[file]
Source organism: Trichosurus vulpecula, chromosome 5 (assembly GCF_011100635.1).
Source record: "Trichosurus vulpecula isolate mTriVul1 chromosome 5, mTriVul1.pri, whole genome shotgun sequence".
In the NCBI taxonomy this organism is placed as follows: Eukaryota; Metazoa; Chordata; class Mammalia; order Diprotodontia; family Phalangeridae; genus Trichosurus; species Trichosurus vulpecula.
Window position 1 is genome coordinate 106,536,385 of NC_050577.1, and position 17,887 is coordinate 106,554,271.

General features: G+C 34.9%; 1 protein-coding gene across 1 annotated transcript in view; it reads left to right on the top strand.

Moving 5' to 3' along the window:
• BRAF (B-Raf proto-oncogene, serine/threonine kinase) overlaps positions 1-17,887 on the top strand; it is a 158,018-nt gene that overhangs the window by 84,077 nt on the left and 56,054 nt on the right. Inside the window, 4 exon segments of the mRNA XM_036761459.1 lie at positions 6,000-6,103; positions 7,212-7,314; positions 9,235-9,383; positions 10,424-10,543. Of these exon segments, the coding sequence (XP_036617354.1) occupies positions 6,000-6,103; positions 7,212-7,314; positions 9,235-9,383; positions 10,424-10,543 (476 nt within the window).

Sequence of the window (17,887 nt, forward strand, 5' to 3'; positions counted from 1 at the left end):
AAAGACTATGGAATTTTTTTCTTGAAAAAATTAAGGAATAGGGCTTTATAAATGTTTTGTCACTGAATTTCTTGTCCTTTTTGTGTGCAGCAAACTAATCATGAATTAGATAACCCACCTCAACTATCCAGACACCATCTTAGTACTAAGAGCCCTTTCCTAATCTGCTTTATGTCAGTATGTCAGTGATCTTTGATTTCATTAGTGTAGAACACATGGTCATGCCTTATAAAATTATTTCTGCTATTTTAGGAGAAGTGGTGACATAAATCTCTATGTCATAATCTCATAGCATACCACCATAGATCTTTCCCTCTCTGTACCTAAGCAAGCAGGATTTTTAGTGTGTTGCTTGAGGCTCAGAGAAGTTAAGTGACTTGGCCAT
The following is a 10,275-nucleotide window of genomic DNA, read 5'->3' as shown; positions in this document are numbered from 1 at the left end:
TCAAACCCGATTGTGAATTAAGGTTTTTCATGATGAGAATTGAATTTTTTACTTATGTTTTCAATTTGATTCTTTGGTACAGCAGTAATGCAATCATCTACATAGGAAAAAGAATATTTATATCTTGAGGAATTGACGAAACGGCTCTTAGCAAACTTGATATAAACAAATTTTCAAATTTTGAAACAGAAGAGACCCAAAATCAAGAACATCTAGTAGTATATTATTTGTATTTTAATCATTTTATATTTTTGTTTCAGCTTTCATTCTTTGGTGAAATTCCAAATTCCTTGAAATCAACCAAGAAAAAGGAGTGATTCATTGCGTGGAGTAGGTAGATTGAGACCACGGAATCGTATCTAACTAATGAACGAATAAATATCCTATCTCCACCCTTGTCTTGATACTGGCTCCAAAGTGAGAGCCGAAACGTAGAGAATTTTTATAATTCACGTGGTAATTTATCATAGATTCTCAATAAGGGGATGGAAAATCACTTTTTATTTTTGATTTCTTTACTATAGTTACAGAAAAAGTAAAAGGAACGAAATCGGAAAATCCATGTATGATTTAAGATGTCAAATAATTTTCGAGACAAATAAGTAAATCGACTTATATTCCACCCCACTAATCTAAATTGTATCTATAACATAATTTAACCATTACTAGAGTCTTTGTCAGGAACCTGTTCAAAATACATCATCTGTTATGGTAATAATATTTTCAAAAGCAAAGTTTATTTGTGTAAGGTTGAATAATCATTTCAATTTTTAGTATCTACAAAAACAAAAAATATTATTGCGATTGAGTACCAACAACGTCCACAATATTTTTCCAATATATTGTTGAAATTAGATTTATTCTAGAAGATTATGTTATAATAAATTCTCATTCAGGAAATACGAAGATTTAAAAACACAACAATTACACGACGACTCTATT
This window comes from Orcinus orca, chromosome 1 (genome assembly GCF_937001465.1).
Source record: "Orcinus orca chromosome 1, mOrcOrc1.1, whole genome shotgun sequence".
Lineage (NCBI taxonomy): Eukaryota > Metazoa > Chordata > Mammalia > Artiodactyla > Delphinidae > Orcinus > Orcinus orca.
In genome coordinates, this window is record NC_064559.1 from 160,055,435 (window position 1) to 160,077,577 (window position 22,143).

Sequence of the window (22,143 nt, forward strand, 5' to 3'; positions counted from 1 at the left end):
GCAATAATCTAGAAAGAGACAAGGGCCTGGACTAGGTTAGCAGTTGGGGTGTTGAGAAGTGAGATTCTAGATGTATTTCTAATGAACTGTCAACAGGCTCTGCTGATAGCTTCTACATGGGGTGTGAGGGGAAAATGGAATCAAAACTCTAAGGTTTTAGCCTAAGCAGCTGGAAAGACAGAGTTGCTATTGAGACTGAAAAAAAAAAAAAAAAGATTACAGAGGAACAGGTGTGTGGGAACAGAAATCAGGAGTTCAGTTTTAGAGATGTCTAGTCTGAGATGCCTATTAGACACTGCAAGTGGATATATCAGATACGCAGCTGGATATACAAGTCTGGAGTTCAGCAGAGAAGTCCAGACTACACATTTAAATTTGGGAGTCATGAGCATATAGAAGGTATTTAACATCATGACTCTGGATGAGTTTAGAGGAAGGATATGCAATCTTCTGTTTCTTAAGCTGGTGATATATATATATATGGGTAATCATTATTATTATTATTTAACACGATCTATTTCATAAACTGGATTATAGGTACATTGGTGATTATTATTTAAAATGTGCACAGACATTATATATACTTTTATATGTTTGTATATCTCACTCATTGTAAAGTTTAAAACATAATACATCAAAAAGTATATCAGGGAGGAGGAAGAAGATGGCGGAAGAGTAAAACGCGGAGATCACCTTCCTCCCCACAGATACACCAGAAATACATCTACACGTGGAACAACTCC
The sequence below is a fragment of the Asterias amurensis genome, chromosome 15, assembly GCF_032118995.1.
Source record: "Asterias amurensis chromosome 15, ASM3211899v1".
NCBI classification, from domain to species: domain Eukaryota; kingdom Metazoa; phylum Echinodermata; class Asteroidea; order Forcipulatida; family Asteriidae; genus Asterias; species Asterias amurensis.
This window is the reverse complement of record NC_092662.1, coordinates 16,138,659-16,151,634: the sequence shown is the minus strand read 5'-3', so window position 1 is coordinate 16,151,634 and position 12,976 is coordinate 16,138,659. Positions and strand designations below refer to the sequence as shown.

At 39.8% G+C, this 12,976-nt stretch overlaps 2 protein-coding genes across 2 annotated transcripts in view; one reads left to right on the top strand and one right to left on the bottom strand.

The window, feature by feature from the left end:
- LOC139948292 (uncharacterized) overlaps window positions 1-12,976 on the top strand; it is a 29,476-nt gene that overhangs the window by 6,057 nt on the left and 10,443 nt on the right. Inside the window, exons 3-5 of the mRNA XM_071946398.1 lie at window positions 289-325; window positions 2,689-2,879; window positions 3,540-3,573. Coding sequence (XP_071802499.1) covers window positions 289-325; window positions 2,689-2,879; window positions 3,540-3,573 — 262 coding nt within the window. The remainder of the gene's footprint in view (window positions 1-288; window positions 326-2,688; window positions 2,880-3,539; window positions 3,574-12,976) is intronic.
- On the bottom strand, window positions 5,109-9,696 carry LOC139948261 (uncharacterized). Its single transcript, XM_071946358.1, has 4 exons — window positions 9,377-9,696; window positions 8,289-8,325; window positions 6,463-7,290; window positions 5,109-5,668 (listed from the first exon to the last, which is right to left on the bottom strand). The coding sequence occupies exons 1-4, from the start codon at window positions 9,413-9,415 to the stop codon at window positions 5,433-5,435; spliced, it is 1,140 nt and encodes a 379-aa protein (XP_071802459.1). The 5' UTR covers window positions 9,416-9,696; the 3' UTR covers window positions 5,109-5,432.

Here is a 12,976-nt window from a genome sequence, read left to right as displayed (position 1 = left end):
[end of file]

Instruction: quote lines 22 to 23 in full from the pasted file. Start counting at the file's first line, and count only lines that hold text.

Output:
At 39.8% G+C, this 12,976-nt stretch overlaps 2 protein-coding genes across 2 annotated transcripts in view; one reads left to right on the top strand and one right to left on the bottom strand.

The window, feature by feature from the left end: